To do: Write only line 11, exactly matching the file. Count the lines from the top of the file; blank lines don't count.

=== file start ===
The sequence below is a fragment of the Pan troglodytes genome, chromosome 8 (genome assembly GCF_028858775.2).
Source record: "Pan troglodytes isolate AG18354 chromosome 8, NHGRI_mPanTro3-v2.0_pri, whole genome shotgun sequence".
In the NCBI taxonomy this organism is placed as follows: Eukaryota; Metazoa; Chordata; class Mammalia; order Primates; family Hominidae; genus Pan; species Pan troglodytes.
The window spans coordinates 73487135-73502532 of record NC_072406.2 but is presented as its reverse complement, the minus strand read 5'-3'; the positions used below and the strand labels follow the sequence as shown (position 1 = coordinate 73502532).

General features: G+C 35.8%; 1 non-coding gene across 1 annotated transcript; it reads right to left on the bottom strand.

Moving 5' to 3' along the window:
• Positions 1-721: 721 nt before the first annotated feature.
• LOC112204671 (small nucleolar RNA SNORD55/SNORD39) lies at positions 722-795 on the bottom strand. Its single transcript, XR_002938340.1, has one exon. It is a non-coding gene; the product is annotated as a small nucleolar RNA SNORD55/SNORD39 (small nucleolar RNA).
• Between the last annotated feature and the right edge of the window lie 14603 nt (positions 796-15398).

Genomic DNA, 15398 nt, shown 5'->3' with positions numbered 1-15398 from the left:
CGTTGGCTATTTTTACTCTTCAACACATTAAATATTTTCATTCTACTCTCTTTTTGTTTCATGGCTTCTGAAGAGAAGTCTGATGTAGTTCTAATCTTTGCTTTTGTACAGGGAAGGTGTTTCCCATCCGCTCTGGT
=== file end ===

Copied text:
CGTTGGCTATTTTTACTCTTCAACACATTAAATATTTTCATTCTACTCTCTTTTTGTTTCATGGCTTCTGAAGAGAAGTCTGATGTAGTTCTAATCTTTGCTTTTGTACAGGGAAGGTGTTTCCCATCCGCTCTGGT